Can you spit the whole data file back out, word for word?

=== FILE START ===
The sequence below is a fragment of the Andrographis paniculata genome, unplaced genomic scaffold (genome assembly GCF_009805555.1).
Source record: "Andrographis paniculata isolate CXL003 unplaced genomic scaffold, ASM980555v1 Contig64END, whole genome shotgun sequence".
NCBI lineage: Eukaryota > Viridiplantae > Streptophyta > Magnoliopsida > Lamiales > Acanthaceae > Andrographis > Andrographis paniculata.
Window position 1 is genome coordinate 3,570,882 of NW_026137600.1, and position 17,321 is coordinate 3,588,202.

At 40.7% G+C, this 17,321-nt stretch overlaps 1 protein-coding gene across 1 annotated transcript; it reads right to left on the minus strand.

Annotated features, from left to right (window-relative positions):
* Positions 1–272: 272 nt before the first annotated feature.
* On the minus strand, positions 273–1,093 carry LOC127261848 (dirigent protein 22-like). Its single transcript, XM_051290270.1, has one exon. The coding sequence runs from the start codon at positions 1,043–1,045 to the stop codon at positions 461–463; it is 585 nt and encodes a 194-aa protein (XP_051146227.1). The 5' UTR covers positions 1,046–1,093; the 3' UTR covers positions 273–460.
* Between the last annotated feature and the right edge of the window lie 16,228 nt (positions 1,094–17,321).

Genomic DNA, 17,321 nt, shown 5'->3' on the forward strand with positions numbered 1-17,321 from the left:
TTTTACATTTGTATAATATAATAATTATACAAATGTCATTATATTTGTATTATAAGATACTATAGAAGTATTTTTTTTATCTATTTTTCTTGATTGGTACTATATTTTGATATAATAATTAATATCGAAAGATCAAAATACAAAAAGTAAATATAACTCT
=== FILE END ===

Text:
The sequence below is a fragment of the Andrographis paniculata genome, unplaced genomic scaffold (genome assembly GCF_009805555.1).
Source record: "Andrographis paniculata isolate CXL003 unplaced genomic scaffold, ASM980555v1 Contig64END, whole genome shotgun sequence".
NCBI lineage: Eukaryota > Viridiplantae > Streptophyta > Magnoliopsida > Lamiales > Acanthaceae > Andrographis > Andrographis paniculata.
Window position 1 is genome coordinate 3,570,882 of NW_026137600.1, and position 17,321 is coordinate 3,588,202.

At 40.7% G+C, this 17,321-nt stretch overlaps 1 protein-coding gene across 1 annotated transcript; it reads right to left on the minus strand.

Annotated features, from left to right (window-relative positions):
* Positions 1–272: 272 nt before the first annotated feature.
* On the minus strand, positions 273–1,093 carry LOC127261848 (dirigent protein 22-like). Its single transcript, XM_051290270.1, has one exon. The coding sequence runs from the start codon at positions 1,043–1,045 to the stop codon at positions 461–463; it is 585 nt and encodes a 194-aa protein (XP_051146227.1). The 5' UTR covers positions 1,046–1,093; the 3' UTR covers positions 273–460.
* Between the last annotated feature and the right edge of the window lie 16,228 nt (positions 1,094–17,321).

Genomic DNA, 17,321 nt, shown 5'->3' on the forward strand with positions numbered 1-17,321 from the left:
TTTTACATTTGTATAATATAATAATTATACAAATGTCATTATATTTGTATTATAAGATACTATAGAAGTATTTTTTTTATCTATTTTTCTTGATTGGTACTATATTTTGATATAATAATTAATATCGAAAGATCAAAATACAAAAAGTAAATATAACTCT